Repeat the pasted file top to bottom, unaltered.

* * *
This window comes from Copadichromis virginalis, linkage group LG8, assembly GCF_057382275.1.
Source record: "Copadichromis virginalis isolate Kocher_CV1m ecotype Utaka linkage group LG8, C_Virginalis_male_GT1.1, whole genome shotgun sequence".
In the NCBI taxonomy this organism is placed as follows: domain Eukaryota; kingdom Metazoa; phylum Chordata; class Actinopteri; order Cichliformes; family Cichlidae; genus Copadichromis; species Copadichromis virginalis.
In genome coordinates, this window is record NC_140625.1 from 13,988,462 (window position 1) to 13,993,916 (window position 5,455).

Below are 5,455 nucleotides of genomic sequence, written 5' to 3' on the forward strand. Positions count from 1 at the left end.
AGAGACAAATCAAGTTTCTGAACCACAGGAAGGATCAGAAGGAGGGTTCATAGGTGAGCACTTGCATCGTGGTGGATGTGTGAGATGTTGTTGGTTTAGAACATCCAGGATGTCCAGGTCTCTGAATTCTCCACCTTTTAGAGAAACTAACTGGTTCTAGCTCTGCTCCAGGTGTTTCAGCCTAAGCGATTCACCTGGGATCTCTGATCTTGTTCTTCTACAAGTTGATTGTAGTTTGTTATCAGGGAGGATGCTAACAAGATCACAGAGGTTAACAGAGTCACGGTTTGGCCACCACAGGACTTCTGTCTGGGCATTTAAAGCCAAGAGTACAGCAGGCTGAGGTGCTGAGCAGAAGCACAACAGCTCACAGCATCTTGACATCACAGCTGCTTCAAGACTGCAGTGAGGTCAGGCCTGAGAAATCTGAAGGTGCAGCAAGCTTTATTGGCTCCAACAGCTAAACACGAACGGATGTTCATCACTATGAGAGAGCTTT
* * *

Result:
This window comes from Copadichromis virginalis, linkage group LG8, assembly GCF_057382275.1.
Source record: "Copadichromis virginalis isolate Kocher_CV1m ecotype Utaka linkage group LG8, C_Virginalis_male_GT1.1, whole genome shotgun sequence".
In the NCBI taxonomy this organism is placed as follows: domain Eukaryota; kingdom Metazoa; phylum Chordata; class Actinopteri; order Cichliformes; family Cichlidae; genus Copadichromis; species Copadichromis virginalis.
In genome coordinates, this window is record NC_140625.1 from 13,988,462 (window position 1) to 13,993,916 (window position 5,455).

Below are 5,455 nucleotides of genomic sequence, written 5' to 3' on the forward strand. Positions count from 1 at the left end.
AGAGACAAATCAAGTTTCTGAACCACAGGAAGGATCAGAAGGAGGGTTCATAGGTGAGCACTTGCATCGTGGTGGATGTGTGAGATGTTGTTGGTTTAGAACATCCAGGATGTCCAGGTCTCTGAATTCTCCACCTTTTAGAGAAACTAACTGGTTCTAGCTCTGCTCCAGGTGTTTCAGCCTAAGCGATTCACCTGGGATCTCTGATCTTGTTCTTCTACAAGTTGATTGTAGTTTGTTATCAGGGAGGATGCTAACAAGATCACAGAGGTTAACAGAGTCACGGTTTGGCCACCACAGGACTTCTGTCTGGGCATTTAAAGCCAAGAGTACAGCAGGCTGAGGTGCTGAGCAGAAGCACAACAGCTCACAGCATCTTGACATCACAGCTGCTTCAAGACTGCAGTGAGGTCAGGCCTGAGAAATCTGAAGGTGCAGCAAGCTTTATTGGCTCCAACAGCTAAACACGAACGGATGTTCATCACTATGAGAGAGCTTT